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A Profile of Residents in Prairie Nursing Homes*

Published online by Cambridge University Press:  06 August 2013

Carole A. Estabrooks*
Affiliation:
University of Alberta, Faculty of Nursing
Jeff W. Poss
Affiliation:
University of Waterloo
Janet E. Squires
Affiliation:
Ottawa Hospital Research Institute, University of Ottawa
Gary F. Teare
Affiliation:
Health Quality Council (Saskatchewan)
Debra G. Morgan
Affiliation:
University of Saskatchewan
Norma Stewart
Affiliation:
University of Saskatchewan
Malcolm B. Doupe
Affiliation:
University of Manitoba, Faculty of Medicine
Greta G. Cummings
Affiliation:
University of Alberta, Faculty of Nursing
Peter G. Norton
Affiliation:
University of Calgary, Faculty of Medicine
*
Correspondence and requests for offprints should be sent to / La correspondance et les demandes de tirés-à-part doivent être adressées à: Carole A. Estabrooks, Ph.D. University of Alberta Faculty of Nursing 11405 87 Avenue Edmonton, AB T6G 1C9 (carole.estabrooks@ualberta.ca)

Abstract

Nursing homes have become complex care environments where residents have significant needs and most have age-related dementia. Building on research by Hirdes et al. (2011), we describe a resident profile in a representative sample of 30 urban nursing homes in the prairie provinces using Resident Assessment Instrument – Minimum Data Set 2.0 data from 5,196 resident assessments completed between 1 October 2007 and 31 December 2011. Residents were chiefly over age 85, female, and with an age-related dementia. We compared facility support and related services and resident characteristics by province, owner-operator model, and number of facility units. We observed differences in support and related services by both unit count and province. We also found that public facilities tend to care for residents with more demanding characteristics: notably cognitive impairment, aggressive behaviours, and incontinence. No clear trends associating the number of units in a facility with resident characteristics were observed.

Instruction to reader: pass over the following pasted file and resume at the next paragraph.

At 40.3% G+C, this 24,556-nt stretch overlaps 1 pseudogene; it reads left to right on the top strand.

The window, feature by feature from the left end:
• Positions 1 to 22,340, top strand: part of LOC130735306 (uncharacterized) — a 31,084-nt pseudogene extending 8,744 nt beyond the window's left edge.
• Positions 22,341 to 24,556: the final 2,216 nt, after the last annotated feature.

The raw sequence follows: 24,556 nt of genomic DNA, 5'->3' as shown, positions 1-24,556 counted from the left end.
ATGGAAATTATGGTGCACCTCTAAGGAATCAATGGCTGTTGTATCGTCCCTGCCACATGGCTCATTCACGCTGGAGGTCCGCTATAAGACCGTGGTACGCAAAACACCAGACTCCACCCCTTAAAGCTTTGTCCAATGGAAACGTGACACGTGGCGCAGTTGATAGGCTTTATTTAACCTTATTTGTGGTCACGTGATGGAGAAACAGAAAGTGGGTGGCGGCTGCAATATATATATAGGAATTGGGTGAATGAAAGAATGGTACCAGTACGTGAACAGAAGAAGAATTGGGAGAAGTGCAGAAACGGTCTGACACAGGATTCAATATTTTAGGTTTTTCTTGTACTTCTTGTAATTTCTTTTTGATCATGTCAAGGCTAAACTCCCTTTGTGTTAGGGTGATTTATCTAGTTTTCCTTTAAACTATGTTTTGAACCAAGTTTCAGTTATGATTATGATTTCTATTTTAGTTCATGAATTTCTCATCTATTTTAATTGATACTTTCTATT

Résumé

Les maisons de soins infirmiers sont devenues des environnements offrant des soins complexes, dont les habitants ont des besoins importants et la plupart souffrent de la démence liée a l’âge. S’appuyant sur les recherches de Hirdes et al. (2011), nous décrivons un profil des résidents dans un échantillon représentatif de 30 maisons de soins infirmiers en milieu urbain dans les provinces des Prairies, en utilisant des données de L’Instrument d’évaluation des résidents/le recueil de données minimum (Resident Assistant Instrument – Minimum Data Set 2.0) de 5 196 évaluations résidents accomplies entre le 1ier octobre et le 31ieme décembre 3011. Les résidents avaient principalement plus de 85 ans, étaient des femmes, et souffraient d’une démence liée à l’âge. Nous avons comparé le soutien et les services connexes des établissements et les caractéristiques des résidents par province, par les modèles du propriétaire-gérant, et par le nombre d’unités dans une installation. Nous avons également constaté que les établissements publics ont tendance à s’occuper des résidents ayant des caractéristiques plus exigeants : notamment, la déficience cognitive, un comportement aggressif, et l’incontinence. Aucune tendance claire n’a été observée reliant le nombre d’unités dans un établissement aux caractéristiques des résidents.

Type
Articles
Copyright
Copyright © Canadian Association on Gerontology 2013 

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Footnotes

*

Funding for this study was provided by the Canadian Institutes of Health Research (CIHR) (MOP #53107). Carole Estabrooks is supported by a CIHR Canada Research Chair in Knowledge Translation. The authors also acknowledge the Translating Research in Elder Care (TREC) team for its contributions to this study. The TREC Team at the time of the study included the following: Carole A. Estabrooks (PI); investigators: Greta G. Cummings, Lesley Degner, Sue Dopson, Heather Laschinger, Kathy McGilton, Verena Menec, Debra Morgan, Peter Norton, Joanne Profetto-McGrath, Jo Rycroft-Malone, Malcolm Smith, Norma Stewart, and Gary Teare; decision makers: Caroline Clarke, Gretta Lynn Ell, Belle Gowriluk, Lori Lamont, Sue Neville, Corinne Schalm, Donna Stelmachovich, Gina Trinidad, Juanita Tremeer, and Luana Whitbread; collaborators: David Hogan, Chuck Humphrey, Michael Leiter, and Charles Mather; special advisors: Judy Birdsell, Phyllis Hempel (deceased), Dorothy Pringle (chair, Scientific Advisory Committee), and Jack Williams.

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